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Born and raised in New York City, William Forsythe danced with the Joffrey and Stuttgart ballets before becoming Resident Choreographer with the latter in 1976, then spent twenty years as the director of the Ballet Frankfurt until it closed in 2004. He then established The Forsythe Company which he directed until 2015, at which point he joined the faculty of the Glorya Kaufman School of Dance at USC. A recipient of many awards and commissions, Forsythe has been hailed as a major proponent for the integration of ballet and visual arts, and his concept of choreography as organizational practice has resulted in the creation of myriad works for performances, installations, and films.
Originally made for the Paris Opéra Ballet in 1999, the ballet was 75 percent rechoreographed for San Francisco. Sunday it seemed dense in detail, yet airy in effect, classical in its language, pointe work and épaulement, yet resolutely contemporary in its sensibility and exploratory in the Forsythe manner. The work is structured in 21 sections. Forsythe has juxtaposed solos with small ensembles, reserving the entire complement, briefly, for the fourth episode and for the finale. The scenic apparatus, although attractive, keeps us focused on the dancing. The dancers’ world is Forsythe’s off-white, three-sided environment, evocatively lit, and it spins on its axis for 37 minutes.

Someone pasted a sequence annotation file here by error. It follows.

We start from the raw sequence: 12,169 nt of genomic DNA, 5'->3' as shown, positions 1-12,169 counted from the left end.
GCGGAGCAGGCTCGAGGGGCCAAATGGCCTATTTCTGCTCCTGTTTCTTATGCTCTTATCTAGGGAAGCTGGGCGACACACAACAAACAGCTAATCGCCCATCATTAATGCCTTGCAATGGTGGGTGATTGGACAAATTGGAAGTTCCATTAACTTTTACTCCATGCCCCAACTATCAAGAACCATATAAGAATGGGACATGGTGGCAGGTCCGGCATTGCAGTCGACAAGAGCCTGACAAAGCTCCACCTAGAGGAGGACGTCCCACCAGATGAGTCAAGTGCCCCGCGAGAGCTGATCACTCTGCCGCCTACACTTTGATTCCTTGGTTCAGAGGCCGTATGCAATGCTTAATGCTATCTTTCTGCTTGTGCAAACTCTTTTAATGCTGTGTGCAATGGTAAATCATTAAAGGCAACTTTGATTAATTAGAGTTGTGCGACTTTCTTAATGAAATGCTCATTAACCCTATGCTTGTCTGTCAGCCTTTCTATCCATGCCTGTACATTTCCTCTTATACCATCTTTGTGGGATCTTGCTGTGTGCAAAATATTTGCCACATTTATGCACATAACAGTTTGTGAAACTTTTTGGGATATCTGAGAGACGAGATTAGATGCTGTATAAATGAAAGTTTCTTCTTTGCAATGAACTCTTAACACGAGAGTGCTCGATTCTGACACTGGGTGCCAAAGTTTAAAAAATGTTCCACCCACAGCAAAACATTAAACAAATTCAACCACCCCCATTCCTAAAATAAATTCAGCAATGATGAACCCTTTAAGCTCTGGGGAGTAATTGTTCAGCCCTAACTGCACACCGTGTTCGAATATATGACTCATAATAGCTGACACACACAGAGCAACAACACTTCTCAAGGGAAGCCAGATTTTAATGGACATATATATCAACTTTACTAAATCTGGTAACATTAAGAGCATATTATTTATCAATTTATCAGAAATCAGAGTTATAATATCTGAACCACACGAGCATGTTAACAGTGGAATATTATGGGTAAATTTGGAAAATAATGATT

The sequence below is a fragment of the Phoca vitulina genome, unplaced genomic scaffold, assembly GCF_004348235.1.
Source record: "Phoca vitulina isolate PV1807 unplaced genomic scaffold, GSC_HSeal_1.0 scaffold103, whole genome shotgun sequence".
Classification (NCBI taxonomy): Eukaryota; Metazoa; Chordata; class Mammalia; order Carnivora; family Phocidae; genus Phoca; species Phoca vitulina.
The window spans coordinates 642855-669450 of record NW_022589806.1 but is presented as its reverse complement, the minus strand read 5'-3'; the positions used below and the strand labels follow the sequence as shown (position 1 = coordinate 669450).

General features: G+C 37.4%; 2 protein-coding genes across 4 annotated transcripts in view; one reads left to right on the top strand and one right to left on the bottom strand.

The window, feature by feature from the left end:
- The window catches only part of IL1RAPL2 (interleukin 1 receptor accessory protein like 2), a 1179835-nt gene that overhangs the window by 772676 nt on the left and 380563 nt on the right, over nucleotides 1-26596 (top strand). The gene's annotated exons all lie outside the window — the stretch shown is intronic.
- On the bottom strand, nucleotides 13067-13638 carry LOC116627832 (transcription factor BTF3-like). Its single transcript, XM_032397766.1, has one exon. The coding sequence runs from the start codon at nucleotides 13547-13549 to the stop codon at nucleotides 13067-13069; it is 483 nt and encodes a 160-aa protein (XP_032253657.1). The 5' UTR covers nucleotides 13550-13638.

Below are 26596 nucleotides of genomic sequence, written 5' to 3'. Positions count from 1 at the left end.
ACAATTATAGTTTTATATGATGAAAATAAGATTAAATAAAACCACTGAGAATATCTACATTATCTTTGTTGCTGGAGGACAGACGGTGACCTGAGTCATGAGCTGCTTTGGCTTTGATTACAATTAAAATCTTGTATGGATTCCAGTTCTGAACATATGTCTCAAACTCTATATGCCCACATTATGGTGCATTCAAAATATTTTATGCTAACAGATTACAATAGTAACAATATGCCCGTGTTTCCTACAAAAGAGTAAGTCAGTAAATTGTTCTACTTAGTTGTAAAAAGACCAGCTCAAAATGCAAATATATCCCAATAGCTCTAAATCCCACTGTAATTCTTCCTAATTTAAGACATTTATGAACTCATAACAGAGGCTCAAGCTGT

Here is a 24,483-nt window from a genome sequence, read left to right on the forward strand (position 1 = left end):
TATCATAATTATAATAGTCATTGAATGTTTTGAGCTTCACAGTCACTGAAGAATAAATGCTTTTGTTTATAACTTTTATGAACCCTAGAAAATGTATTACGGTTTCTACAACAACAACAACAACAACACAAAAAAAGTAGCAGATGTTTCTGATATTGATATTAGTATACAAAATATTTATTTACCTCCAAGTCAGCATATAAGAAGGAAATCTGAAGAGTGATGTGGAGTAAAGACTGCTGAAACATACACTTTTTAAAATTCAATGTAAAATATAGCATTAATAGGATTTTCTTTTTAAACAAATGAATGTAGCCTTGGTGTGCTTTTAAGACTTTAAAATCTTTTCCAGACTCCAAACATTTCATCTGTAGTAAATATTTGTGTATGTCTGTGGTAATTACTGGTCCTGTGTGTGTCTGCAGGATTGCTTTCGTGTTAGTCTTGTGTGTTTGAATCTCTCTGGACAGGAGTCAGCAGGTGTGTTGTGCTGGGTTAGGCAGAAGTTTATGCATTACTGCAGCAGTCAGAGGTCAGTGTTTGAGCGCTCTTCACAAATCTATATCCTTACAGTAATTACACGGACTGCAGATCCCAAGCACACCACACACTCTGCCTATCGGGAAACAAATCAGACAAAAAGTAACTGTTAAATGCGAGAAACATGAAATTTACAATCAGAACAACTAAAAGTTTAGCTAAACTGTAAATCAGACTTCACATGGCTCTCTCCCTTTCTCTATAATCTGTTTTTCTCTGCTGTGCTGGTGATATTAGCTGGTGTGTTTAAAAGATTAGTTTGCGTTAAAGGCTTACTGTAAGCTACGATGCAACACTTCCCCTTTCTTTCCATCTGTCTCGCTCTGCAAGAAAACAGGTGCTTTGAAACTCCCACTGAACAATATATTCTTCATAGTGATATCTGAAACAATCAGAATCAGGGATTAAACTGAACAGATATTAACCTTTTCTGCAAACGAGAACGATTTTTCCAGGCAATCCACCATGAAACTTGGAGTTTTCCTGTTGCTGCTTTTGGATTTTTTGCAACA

Utilising the soaring final movement from Franz Schubert’s 9th Symphony in C Major, William Forsythe complements the music’s layered intricacies and thunderous bravura with sophisticated complexity and dynamic momentum. [...] As the piece delves relentlessly through a series of riveting solos, duets, trios and group constellations, the audience is offered timeless images well in keeping with traditional interactions between ballerinas and their male counterparts, while individual eccentricities and indulgences are maintained (if not encouraged). [...] It received New York City’s “Best Ballet of the Season” critics’ choice award in 1998 and appears in the repertoires of some of the most world-renowned ballet companies. Insider circles have referred to it as “the most technically difficult ballet ever performed.” Others have found it “the most liberating experience of an entire career.”